Target: United Nations General Assembly
Goal: Ask governments attending this week’s UN General Assembly to pressure the Chinese government to end human rights abuses in Tibet
At this week’s United Nations General Assembly, the world’s governments have the opportunity to seriously discuss ways in which to end China’s suppression of Tibetan human rights. The Chinese government continues to severely limit the free flow of information and communication in and out of Tibet, has increased repressive security measures and arbitrary detentions, and has upheld policies that suppress Tibetans’ freedoms of religion, expression, and culture. The results have been tragic: since February 2009, 51 Tibetans have self-immolated, setting themselves on fire as a public protest. Astonishingly, the international community watches in silence, afraid that any action beyond a few stern words will upset Beijing and damage economic ties and global trade.
In 2012 alone there have been 38 self-immolations—7 which took place as recently as August—showing a clear escalation of Tibetan outrage over Chinese suppression. In many cases, the deaths of these self-immolators incited wide-scale protests involving hundreds of people that only led to more deaths when the Chinese government reacted in force. In an effort to prevent future fiery protests, Chinese officials have made wide-spread arrests and detentions, and have enacted tougher controls, especially targeting Tibetan monasteries. On entering the monasteries, police have been reportedly beating and harassing the monks, attempting to ferret out information concerning self-immolators and arresting monks without cause.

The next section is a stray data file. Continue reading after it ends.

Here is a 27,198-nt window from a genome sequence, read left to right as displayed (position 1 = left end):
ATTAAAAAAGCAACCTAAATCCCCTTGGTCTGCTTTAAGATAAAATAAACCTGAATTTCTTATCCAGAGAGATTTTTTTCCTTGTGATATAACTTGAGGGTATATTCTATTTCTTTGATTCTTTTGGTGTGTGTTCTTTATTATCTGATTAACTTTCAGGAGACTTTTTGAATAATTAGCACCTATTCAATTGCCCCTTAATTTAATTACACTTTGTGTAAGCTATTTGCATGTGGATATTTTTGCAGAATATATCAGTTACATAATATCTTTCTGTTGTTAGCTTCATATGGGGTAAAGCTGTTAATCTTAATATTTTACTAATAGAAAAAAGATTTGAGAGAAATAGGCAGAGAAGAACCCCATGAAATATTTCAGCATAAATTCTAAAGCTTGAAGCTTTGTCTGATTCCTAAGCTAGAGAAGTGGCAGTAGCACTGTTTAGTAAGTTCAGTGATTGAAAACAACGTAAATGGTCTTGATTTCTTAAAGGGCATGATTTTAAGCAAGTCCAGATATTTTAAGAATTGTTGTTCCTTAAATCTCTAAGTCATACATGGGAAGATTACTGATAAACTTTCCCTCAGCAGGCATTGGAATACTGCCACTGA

A key source of the Tibetan-Chinese tensions lies at the crossroads of Church and State. In late 2011, the Chinese government reversed an earlier decision that had allowed Buddhist monasteries in the Tibet Autonomous Region (TAR) to be overseen by monks in compliance with all government regulations. Now, a new policy allows the Chinese Communist Party and government officials to enact direct control over nearly every Tibetan monastery. As a result, most self-immolators have been Buddhist monks and nuns protesting the Chinese government’s continued infringement on Tibetans’ abilities to practice their religion and culture in peace.
Demand that the leaders gathered at the UN General Assembly this week break their tradition of hesitant silence and pressure the Chinese government to end its abuse of Tibetan human rights.
Dear Governments of the United Nations General Assembly,
I ask that you seize the opportunity you have while gathered as a global community to formulate a plan to end China’s ongoing persecution of Tibetans. In 2012 alone, 38 Tibetans self-immolated in protest against the increasingly oppressive policies China has enacted restricting freedoms of religion, culture, expression, and more. This number has been on the rise since 2011 when the Chinese government took control over Tibetan monasteries from Buddhist monks, and there is good reason to believe the number of deaths will continue to increase if no action is taken.
The protection of global human rights is an essential piece of the United Nations’ role in the world. To continue to ignore such a blatant infraction of international law is to ignore what the UN stands for. Please take the necessary steps to see that Tibetan human rights are restored and China is held accountable for its ongoing disregard for human life.
[Your Name Here]
Photo credit: dreamsjung via Flickr